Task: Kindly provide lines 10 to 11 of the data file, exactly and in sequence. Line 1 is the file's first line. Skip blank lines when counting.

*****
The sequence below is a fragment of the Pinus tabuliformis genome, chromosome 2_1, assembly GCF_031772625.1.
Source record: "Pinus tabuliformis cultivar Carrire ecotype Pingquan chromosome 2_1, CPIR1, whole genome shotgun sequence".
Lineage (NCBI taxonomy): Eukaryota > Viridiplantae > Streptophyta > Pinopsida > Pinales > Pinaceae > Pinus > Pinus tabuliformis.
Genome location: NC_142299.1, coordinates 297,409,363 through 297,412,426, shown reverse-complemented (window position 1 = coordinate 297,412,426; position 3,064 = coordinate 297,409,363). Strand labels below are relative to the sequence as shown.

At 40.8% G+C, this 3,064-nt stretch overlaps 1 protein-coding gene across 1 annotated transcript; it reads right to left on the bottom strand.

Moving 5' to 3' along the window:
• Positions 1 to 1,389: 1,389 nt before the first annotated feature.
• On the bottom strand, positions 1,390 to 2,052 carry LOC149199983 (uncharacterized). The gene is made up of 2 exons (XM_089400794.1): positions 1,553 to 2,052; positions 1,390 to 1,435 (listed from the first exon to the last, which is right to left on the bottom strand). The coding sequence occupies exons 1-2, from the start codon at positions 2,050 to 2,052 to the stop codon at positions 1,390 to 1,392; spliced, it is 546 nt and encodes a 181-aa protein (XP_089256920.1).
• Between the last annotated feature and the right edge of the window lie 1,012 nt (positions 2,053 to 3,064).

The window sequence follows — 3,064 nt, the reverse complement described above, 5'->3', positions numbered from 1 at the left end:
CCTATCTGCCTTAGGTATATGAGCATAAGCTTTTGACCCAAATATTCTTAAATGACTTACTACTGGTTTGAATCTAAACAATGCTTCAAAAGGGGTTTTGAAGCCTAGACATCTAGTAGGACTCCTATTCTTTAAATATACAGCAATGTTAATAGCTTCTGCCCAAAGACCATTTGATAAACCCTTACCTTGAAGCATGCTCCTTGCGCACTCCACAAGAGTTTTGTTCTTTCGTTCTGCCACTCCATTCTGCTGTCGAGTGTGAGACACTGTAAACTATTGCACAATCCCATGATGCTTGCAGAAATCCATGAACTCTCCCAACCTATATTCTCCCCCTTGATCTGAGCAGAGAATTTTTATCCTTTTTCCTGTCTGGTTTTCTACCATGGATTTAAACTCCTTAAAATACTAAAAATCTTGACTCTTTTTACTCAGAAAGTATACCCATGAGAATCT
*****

The window sequence follows — 3,064 nt, the reverse complement described above, 5'->3', positions numbered from 1 at the left end:
CCTATCTGCCTTAGGTATATGAGCATAAGCTTTTGACCCAAATATTCTTAAATGACTTACTACTGGTTTGAATCTAAACAATGCTTCAAAAGGGGTTTTGAAGCCTAGACATCTAGTAGGACTCCTATTCTTTAAATATACAGCAATGTTAATAGCTTCTGCCCAAAGACCATTTGATAAACCCTTACCTTGAAGCATGCTCCTTGCGCACTCCACAAGAGTTTTGTTCTTTCGTTCTGCCACTCCATTCTGCTGTCGAGTGTGAGACACTGTAAACTATTGCACAATCCCATGATGCTTGCAGAAATCCATGAACTCTCCCAACCTATATTCTCCCCCTTGATCTGAGCAGAGAATTTTTATCCTTTTTCCTGTCTGGTTTTCTACCATGGATTTAAACTCCTTAAAATACTAAAAATCTTGACTCTTTTTACTCAGAAAGTATACCCATGAGAATCT